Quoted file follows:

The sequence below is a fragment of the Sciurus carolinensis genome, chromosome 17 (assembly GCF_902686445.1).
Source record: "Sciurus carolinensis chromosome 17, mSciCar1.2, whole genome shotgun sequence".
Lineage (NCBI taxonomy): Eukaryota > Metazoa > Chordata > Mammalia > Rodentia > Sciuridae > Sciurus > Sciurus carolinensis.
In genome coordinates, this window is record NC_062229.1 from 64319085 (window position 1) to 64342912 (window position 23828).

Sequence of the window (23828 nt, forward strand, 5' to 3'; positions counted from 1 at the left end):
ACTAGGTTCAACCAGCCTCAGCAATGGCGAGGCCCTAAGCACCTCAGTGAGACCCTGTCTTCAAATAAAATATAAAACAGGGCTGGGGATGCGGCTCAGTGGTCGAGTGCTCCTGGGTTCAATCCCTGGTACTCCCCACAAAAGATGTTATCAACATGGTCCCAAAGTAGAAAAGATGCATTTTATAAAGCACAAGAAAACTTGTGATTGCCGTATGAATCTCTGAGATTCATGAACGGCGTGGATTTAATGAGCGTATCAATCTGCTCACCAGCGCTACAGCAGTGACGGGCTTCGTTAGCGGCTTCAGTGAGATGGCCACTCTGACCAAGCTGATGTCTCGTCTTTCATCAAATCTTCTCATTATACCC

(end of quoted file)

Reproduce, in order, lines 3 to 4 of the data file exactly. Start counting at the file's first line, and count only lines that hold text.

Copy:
Lineage (NCBI taxonomy): Eukaryota > Metazoa > Chordata > Mammalia > Rodentia > Sciuridae > Sciurus > Sciurus carolinensis.
In genome coordinates, this window is record NC_062229.1 from 64319085 (window position 1) to 64342912 (window position 23828).